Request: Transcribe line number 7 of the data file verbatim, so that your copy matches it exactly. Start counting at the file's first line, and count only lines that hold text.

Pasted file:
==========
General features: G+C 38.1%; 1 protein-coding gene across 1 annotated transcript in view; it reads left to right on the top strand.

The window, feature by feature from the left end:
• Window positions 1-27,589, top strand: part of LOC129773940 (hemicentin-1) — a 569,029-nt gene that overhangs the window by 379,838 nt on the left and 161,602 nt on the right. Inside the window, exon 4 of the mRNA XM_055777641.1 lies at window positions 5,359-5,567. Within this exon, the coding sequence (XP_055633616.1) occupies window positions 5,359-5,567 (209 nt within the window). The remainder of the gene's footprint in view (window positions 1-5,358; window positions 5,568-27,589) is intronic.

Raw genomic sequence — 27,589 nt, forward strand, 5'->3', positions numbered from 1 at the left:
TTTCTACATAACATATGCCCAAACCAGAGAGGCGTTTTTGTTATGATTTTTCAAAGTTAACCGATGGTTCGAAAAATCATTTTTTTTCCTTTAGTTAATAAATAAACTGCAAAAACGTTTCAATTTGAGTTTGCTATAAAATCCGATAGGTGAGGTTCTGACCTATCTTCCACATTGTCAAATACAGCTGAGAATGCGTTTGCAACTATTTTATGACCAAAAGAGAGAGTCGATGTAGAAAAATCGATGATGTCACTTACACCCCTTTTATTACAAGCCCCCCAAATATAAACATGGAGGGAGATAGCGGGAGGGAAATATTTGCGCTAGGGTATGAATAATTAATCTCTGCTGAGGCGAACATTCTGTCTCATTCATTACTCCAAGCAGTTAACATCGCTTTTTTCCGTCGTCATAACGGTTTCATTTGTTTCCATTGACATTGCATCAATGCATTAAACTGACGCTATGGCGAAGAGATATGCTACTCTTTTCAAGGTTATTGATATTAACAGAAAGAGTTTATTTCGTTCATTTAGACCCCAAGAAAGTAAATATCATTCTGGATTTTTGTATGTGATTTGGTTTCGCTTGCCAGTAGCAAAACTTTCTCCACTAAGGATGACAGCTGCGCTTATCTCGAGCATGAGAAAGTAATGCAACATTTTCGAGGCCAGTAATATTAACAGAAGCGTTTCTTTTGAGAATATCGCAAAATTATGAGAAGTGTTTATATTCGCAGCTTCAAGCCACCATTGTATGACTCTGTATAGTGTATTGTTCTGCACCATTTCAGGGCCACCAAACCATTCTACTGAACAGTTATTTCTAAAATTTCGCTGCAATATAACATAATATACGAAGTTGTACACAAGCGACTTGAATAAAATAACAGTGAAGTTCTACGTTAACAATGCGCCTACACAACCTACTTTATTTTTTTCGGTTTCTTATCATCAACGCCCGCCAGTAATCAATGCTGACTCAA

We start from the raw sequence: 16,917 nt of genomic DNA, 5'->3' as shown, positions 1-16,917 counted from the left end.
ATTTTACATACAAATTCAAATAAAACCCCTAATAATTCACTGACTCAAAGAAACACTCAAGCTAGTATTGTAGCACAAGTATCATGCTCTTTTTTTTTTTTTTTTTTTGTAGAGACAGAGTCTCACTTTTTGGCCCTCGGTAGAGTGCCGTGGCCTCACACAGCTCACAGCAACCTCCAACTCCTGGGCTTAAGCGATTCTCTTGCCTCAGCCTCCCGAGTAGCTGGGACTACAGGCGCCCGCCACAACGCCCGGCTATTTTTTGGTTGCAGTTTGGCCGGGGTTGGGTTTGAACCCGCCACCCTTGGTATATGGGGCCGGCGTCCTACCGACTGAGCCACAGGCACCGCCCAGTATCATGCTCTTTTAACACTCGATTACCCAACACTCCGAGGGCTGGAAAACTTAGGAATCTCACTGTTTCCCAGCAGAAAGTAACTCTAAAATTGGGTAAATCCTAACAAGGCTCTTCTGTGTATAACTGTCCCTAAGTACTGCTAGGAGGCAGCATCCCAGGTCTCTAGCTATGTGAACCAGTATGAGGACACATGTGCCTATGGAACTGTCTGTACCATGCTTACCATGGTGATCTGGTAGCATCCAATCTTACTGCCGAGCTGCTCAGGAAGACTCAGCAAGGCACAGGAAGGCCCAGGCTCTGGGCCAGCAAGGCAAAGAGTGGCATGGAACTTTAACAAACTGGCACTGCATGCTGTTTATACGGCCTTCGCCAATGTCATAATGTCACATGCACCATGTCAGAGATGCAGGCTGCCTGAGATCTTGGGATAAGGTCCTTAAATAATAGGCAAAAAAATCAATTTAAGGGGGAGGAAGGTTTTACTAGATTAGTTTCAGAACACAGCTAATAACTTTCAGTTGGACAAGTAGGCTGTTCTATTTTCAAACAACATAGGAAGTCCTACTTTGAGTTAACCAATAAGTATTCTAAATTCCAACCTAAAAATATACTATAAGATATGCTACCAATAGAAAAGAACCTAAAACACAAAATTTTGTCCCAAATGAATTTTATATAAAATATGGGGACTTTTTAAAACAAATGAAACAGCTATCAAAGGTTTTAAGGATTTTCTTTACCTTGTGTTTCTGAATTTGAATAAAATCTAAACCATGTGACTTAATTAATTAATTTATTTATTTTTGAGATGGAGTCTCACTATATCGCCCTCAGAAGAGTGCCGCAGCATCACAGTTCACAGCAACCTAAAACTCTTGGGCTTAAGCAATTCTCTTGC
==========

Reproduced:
ATTTTACATACAAATTCAAATAAAACCCCTAATAATTCACTGACTCAAAGAAACACTCAAGCTAGTATTGTAGCACAAGTATCATGCTCTTTTTTTTTTTTTTTTTTTGTAGAGACAGAGTCTCACTTTTTGGCCCTCGGTAGAGTGCCGTGGCCTCACACAGCTCACAGCAACCTCCAACTCCTGGGCTTAAGCGATTCTCTTGCCTCAGCCTCCCGAGTAGCTGGGACTACAGGCGCCCGCCACAACGCCCGGCTATTTTTTGGTTGCAGTTTGGCCGGGGTTGGGTTTGAACCCGCCACCCTTGGTATATGGGGCCGGCGTCCTACCGACTGAGCCACAGGCACCGCCCAGTATCATGCTCTTTTAACACTCGATTACCCAACACTCCGAGGGCTGGAAAACTTAGGAATCTCACTGTTTCCCAGCAGAAAGTAACTCTAAAATTGGGTAAATCCTAACAAGGCTCTTCTGTGTATAACTGTCCCTAAGTACTGCTAGGAGGCAGCATCCCAGGTCTCTAGCTATGTGAACCAGTATGAGGACACATGTGCCTATGGAACTGTCTGTACCATGCTTACCATGGTGATCTGGTAGCATCCAATCTTACTGCCGAGCTGCTCAGGAAGACTCAGCAAGGCACAGGAAGGCCCAGGCTCTGGGCCAGCAAGGCAAAGAGTGGCATGGAACTTTAACAAACTGGCACTGCATGCTGTTTATACGGCCTTCGCCAATGTCATAATGTCACATGCACCATGTCAGAGATGCAGGCTGCCTGAGATCTTGGGATAAGGTCCTTAAATAATAGGCAAAAAAATCAATTTAAGGGGGAGGAAGGTTTTACTAGATTAGTTTCAGAACACAGCTAATAACTTTCAGTTGGACAAGTAGGCTGTTCTATTTTCAAACAACATAGGAAGTCCTACTTTGAGTTAACCAATAAGTATTCTAAATTCCAACCTAAAAATATACTATAAGATATGCTACCAATAGAAAAGAACCTAAAACACAAAATTTTGTCCCAAATGAATTTTATATAAAATATGGGGACTTTTTAAAACAAATGAAACAGCTATCAAAGGTTTTAAGGATTTTCTTTACCTTGTGTTTCTGAATTTGAATAAAATCTAAACCATGTGACTTAATTAATTAATTTATTTATTTTTGAGATGGAGTCTCACTATATCGCCCTCAGAAGAGTGCCGCAGCATCACAGTTCACAGCAACCTAAAACTCTTGGGCTTAAGCAATTCTCTTGC